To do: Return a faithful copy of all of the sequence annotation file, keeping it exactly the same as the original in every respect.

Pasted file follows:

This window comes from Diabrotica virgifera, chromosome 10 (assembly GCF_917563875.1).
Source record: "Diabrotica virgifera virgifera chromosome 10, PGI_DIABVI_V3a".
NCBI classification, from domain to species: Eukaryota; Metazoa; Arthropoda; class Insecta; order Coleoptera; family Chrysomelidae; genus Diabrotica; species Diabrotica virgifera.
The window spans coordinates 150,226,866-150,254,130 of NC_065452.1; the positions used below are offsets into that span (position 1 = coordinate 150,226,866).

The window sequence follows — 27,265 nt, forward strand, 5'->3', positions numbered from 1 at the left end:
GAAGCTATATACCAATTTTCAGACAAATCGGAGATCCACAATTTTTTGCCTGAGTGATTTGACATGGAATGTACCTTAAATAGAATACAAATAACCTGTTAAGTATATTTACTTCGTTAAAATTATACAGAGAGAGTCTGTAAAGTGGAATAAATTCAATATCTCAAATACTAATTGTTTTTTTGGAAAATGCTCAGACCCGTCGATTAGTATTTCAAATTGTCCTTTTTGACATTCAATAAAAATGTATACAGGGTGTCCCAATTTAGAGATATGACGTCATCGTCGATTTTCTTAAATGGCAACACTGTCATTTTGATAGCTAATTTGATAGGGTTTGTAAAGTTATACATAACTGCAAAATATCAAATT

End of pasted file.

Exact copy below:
This window comes from Diabrotica virgifera, chromosome 10 (assembly GCF_917563875.1).
Source record: "Diabrotica virgifera virgifera chromosome 10, PGI_DIABVI_V3a".
NCBI classification, from domain to species: Eukaryota; Metazoa; Arthropoda; class Insecta; order Coleoptera; family Chrysomelidae; genus Diabrotica; species Diabrotica virgifera.
The window spans coordinates 150,226,866-150,254,130 of NC_065452.1; the positions used below are offsets into that span (position 1 = coordinate 150,226,866).

The window sequence follows — 27,265 nt, forward strand, 5'->3', positions numbered from 1 at the left end:
GAAGCTATATACCAATTTTCAGACAAATCGGAGATCCACAATTTTTTGCCTGAGTGATTTGACATGGAATGTACCTTAAATAGAATACAAATAACCTGTTAAGTATATTTACTTCGTTAAAATTATACAGAGAGAGTCTGTAAAGTGGAATAAATTCAATATCTCAAATACTAATTGTTTTTTTGGAAAATGCTCAGACCCGTCGATTAGTATTTCAAATTGTCCTTTTTGACATTCAATAAAAATGTATACAGGGTGTCCCAATTTAGAGATATGACGTCATCGTCGATTTTCTTAAATGGCAACACTGTCATTTTGATAGCTAATTTGATAGGGTTTGTAAAGTTATACATAACTGCAAAATATCAAATT